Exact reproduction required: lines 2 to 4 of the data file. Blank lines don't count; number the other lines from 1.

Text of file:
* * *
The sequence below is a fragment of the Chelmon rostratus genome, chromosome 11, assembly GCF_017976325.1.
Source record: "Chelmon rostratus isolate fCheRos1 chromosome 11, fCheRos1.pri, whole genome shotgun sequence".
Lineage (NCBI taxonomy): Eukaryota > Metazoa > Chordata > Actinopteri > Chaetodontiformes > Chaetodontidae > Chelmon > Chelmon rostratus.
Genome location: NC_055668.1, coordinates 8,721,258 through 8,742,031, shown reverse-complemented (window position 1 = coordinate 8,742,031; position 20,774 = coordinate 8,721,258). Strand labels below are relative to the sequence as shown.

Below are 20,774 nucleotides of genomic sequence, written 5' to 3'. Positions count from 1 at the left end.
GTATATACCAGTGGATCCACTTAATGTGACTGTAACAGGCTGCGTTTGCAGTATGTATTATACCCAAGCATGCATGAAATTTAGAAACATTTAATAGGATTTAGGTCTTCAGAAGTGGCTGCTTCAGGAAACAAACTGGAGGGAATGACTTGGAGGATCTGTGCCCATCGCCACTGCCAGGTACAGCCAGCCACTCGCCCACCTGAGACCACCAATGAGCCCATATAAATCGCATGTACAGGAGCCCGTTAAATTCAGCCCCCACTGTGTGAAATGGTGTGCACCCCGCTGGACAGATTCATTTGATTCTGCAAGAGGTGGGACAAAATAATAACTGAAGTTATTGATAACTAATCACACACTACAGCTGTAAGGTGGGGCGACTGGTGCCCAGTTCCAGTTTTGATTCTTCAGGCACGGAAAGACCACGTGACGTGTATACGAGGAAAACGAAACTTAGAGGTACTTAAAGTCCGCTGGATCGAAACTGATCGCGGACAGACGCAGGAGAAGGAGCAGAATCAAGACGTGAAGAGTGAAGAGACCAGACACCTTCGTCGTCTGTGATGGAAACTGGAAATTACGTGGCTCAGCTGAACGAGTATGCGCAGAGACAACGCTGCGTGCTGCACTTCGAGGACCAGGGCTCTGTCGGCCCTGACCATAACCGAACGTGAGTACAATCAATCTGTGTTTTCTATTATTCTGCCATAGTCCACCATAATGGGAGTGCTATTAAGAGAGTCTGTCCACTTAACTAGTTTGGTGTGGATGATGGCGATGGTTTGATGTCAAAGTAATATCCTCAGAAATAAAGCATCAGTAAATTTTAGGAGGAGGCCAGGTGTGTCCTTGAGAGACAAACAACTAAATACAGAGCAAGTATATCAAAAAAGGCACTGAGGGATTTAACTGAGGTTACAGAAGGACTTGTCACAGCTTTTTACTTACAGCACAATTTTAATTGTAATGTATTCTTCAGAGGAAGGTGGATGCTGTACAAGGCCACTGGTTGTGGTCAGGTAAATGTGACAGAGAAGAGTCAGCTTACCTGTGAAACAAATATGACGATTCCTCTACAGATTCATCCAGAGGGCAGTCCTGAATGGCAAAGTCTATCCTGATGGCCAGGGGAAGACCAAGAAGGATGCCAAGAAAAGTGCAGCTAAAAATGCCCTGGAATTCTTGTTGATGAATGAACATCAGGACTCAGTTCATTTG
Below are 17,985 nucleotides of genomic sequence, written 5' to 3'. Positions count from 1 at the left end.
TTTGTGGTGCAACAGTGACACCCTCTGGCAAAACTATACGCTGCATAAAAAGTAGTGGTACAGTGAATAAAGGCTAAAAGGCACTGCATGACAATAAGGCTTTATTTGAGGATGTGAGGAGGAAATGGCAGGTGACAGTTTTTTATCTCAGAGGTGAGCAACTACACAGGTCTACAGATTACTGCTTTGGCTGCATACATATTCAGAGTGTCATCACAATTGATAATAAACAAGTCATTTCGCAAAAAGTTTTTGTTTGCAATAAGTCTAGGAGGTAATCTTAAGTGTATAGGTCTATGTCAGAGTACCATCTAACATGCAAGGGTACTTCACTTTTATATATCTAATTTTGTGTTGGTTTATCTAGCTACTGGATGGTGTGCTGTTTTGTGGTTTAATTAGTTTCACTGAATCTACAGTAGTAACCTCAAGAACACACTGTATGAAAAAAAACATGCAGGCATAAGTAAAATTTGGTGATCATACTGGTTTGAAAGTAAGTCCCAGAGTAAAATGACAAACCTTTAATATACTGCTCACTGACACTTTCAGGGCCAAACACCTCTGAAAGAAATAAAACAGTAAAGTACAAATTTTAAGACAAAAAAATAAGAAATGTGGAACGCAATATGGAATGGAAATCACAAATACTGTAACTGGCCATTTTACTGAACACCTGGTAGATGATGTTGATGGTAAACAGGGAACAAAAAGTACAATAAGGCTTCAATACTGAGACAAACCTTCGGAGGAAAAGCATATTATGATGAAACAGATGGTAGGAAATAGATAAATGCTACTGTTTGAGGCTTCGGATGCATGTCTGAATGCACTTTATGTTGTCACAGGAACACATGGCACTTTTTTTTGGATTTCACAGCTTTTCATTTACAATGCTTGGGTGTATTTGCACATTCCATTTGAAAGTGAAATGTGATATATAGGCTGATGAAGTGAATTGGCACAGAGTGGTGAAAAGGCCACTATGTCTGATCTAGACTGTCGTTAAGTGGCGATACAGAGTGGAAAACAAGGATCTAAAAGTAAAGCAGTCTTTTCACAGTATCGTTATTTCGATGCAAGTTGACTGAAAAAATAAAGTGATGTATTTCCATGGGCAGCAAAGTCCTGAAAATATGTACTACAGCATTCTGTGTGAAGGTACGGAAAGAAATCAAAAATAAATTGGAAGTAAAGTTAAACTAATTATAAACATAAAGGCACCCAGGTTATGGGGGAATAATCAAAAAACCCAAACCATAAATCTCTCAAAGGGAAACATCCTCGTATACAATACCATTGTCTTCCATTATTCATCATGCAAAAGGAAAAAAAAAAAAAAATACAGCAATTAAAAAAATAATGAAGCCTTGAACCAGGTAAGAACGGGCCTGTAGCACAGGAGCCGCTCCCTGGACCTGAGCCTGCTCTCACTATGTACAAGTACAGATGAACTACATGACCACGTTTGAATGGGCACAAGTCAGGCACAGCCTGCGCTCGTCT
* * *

Source record: "Chelmon rostratus isolate fCheRos1 chromosome 11, fCheRos1.pri, whole genome shotgun sequence".
Lineage (NCBI taxonomy): Eukaryota > Metazoa > Chordata > Actinopteri > Chaetodontiformes > Chaetodontidae > Chelmon > Chelmon rostratus.
Genome location: NC_055668.1, coordinates 8,721,258 through 8,742,031, shown reverse-complemented (window position 1 = coordinate 8,742,031; position 20,774 = coordinate 8,721,258). Strand labels below are relative to the sequence as shown.